The Bunyip: Swamp Monster of the Down Under

Let’s play a game. What is thirteen feet tall, bipedal, and with scales all over?

By Robertpeters9 (Own work) [CC BY-SA 4.0], via Wikimedia Commons
No idea? Okay, what is snake-like, but with flippers, and black fur all over?

Via Wikimedia Commons

Not quite? What is essentially an enormous dog, only aquatic and possibly covered with feathers or featuring tusks?

By Macfarlane, J. [Public domain], via Wikimedia Commons
Still don’t get it? Surprise! This is the same creature, one and all. Regardless of how it’s appeared, this puppy has been terrifying Australians for some 50,000 years, ever since they first arrived on the continent. It lurks in the swamps, riverbeds, and billabongs;* howls in the night; and has a hunger for human flesh–especially that of women and children. Ladies and gentlemen, meet…the bunyip!

The stories surrounding this terror are only slightly more straightforward than its physical description. The bunyip was said not only to kill people by eating them, but to crush them to death with its arms. Indigenous Australians thought the bunyip to be a malevolent spirit from the Dreamtime, the realm in which earth itself was created.  As such, it was purported to have supernatural powers,  and on a continent full of things that can easily kill you, it scared some people so bad that they would actually avoid water sources for fear of falling in its clutches. Some have suggested that this might account for its varying descriptions–if a person was lucky enough to run into a bunyip and survive, she was likely too afraid to have taken careful stock of what the thing actually looked like.

When white settlers showed up, stories of the bunyip not only persisted, but proliferated. On July 2, 1845, the Geelong Advertiser provided the first written mention of the creature, interviewing indigenous Australians upon the discovery of a strange new bone:

“[T]hey one and all recognized the bone and picture as belonging to the “Bunyip,” repeating the name without variation. One declared he knew where the whole of the bones of one animal were to be found; another stated his mother was killed by one of them, at at Barwon Lakes, within a few miles of Geelong, and that another woman was killed on the very spot where the punt crosses the Barwon at South Geelong. The most direct evidence of all was that of Mumbowran, who showed several deep wounds on his breast made by the claws of the animal.”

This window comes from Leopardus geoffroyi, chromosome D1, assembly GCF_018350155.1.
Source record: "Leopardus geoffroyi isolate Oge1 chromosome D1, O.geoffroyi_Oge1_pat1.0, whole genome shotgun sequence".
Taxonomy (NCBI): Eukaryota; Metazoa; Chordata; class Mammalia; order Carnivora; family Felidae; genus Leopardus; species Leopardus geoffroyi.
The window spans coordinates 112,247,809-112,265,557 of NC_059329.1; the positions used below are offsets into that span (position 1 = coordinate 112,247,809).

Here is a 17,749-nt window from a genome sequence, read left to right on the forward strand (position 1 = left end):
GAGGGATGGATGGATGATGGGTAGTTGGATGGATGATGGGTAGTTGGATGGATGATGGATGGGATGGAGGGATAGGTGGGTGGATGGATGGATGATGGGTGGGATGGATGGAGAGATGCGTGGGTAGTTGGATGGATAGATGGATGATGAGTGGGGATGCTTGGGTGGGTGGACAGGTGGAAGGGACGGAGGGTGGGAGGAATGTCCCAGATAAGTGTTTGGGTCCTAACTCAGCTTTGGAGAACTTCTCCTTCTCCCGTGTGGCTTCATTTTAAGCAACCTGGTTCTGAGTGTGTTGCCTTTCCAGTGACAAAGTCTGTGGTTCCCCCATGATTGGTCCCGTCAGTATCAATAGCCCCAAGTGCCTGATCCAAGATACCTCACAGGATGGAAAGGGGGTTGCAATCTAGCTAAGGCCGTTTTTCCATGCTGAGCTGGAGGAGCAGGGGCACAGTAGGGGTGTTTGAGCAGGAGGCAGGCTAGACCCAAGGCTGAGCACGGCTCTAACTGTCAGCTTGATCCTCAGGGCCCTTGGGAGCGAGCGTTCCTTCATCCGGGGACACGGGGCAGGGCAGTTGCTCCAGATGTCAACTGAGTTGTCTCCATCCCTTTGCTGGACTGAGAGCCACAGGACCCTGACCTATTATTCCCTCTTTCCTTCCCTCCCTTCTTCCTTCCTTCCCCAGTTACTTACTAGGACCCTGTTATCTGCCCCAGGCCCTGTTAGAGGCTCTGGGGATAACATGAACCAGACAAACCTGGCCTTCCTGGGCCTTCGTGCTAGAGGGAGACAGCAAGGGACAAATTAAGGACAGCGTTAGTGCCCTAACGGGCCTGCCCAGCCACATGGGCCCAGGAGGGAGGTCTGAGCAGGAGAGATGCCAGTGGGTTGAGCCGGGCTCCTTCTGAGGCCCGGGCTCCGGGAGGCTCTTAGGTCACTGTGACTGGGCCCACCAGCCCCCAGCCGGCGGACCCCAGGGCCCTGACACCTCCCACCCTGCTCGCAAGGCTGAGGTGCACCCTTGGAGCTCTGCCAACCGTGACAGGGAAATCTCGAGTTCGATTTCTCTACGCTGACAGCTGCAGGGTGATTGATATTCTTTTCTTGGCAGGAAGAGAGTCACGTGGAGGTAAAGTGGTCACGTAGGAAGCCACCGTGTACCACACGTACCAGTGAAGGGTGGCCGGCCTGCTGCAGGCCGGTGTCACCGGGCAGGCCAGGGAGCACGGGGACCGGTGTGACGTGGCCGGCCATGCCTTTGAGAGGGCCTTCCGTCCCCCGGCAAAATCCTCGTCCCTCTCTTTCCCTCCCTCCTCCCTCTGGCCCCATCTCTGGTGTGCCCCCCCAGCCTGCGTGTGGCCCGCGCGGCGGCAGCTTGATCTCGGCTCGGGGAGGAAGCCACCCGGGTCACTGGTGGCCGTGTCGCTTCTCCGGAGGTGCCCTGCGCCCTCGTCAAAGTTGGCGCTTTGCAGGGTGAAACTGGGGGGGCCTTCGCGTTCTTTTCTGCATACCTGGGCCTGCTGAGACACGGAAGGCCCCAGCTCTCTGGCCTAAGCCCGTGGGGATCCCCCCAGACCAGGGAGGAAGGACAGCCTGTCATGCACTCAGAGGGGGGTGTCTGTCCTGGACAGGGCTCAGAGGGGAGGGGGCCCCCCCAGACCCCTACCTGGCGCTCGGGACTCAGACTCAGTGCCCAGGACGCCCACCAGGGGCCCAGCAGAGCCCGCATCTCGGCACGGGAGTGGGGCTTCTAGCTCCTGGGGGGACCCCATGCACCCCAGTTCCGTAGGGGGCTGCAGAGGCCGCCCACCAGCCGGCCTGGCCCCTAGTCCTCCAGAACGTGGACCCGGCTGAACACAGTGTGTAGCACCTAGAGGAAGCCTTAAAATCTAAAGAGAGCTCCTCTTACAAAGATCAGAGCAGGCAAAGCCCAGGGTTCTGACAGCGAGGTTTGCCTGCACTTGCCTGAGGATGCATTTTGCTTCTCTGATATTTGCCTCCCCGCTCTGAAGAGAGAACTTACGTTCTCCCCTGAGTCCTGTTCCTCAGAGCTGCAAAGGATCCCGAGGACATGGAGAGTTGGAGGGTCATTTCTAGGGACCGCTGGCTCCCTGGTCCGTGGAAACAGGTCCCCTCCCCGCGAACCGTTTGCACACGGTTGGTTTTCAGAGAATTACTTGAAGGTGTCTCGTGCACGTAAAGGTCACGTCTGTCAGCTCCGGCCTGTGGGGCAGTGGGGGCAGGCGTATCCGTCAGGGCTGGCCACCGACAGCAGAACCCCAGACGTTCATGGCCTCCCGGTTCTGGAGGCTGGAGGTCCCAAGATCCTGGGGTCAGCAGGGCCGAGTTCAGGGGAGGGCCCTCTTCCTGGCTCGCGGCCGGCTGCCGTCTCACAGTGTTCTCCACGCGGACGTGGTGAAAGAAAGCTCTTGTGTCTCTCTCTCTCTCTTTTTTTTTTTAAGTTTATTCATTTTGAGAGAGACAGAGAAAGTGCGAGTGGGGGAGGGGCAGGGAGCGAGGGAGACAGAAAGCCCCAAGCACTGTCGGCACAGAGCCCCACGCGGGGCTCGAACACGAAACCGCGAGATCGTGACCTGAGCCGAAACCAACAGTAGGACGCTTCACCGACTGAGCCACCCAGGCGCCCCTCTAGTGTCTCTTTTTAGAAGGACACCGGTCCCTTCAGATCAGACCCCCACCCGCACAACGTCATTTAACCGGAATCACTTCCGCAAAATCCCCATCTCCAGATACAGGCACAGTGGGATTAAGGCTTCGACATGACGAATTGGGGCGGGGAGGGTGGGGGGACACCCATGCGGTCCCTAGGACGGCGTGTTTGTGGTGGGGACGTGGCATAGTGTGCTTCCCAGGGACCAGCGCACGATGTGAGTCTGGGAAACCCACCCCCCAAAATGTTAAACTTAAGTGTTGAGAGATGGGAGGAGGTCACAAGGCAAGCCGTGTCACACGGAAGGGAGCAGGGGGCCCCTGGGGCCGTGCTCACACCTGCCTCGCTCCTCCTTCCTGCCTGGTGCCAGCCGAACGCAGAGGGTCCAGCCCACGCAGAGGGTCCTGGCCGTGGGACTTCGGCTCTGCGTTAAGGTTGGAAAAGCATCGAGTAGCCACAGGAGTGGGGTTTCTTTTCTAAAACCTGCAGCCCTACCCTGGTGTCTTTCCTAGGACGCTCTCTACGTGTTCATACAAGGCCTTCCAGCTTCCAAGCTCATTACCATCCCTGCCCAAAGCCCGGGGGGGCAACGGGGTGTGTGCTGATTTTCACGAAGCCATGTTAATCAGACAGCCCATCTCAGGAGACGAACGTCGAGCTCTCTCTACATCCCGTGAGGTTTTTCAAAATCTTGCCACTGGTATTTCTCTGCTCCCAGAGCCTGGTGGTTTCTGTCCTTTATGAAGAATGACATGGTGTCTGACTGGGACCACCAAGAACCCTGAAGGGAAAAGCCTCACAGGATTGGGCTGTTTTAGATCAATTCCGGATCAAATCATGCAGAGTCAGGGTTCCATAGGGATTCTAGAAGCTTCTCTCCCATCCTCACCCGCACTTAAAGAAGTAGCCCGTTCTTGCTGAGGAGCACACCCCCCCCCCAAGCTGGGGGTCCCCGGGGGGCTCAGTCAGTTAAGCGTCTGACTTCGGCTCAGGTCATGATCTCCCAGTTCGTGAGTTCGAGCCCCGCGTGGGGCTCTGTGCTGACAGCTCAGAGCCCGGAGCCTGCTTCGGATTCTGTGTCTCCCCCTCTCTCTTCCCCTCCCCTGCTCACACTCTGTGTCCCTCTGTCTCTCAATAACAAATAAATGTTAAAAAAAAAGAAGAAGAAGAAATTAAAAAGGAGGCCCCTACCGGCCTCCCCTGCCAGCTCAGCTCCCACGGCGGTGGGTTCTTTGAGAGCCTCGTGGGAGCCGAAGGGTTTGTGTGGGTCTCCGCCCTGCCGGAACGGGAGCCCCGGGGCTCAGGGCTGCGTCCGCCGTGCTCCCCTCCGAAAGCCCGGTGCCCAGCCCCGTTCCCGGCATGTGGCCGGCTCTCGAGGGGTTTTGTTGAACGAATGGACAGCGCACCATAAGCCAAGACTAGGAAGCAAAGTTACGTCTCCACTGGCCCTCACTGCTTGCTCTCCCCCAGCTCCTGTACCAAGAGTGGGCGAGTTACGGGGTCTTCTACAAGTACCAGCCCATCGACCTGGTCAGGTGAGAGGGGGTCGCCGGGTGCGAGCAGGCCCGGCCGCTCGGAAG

They weren’t the only ones talking about it. In 1852, escaped convict William Buckley returned from his adventures living with the Wathaurong people to write a memoir. He himself had seen the bunyip several times–but only a large back drifting through the water, never a tail or head. He, too, knew of a woman who had been killed by one.

But even as the settlers were infected by bunyip fever, descriptions–and interpretation of–the creature began to change. In a rash of sightings in the 1840’s and 50’s, the bunyip went from being a horrifying supernatural predator to a shaggy herbivore the size of a large dog. In March of 1846, the Port Phillip paper reported the sighting of a bunyip (or an immense platypus) sunning himself on the side of the river Yarra. A crowd gathered and a team went to investigate, but the creature disappeared when they came within a few feet away. In 1852, a pair of friends canoeing on Lake Tiberias actually bumped into a bunyip with their boat, whereupon it simply turned and swam out of sight. As the years passed, the bunyip got even smaller–on one occasion in 1886, a couple of horseman came across one near a river, and threw rocks at it to drive it away.

A lack of recent sightings has led some to believe that if the bunyip did exist, it’s gone extinct. But with such a long and complex history, it would be foolhardy to say that nothing could have existed at all.

Even if you disregard supernatural explanations, the bunyip still represents a cultural terror passed down over millennia–a terror that might have been carried over from something very real. It could have been from something as simple as the saltwater crocodile–a known aquatic mankiller–but there were other, bigger things around when humans first arrived on the continent. Take the Diprotodon, the largest known marsupial to have ever lived, who could have existed alongside humans for as much as 20,000 years and whose name means “two forward teeth.” This is the creature crytozoologists point to most often as the inspiration for the bunyip, but there is also the Nototherium, the Zygomaturus, and the “ancient leaper” Palorchestes to consider.

Then we have the theory that for later sightings, witnesses might actually have encountered escaped convicts skulking in the swamp. Nicknamed swaggies, these fellows would evade capture by hiding out in one of the more inhospitable environments of Australia, only to rise, dripping and covered with muck, when the coast was clear. If the observer were forced to choose between that and a supernatural man eater, in theory the former would win, but it’s difficult to say by what margin.

Regardless of what the bunyip is or where it came from, I’ll leave you today with the wise words of a children’s song from Dot and the Kangaroo:

“So you better come come quickly

You better hide very soon

Or the bunyip’s going to get you

In the bunyip

Moon…”

Thanks for reading.

Have you ever seen a bunyip? Perhaps in your local sewer drain, creek, or the quagmire of your neighbor’s overwatered yard? Share your story in the comments below.

*billabong = stagnant river backwaters

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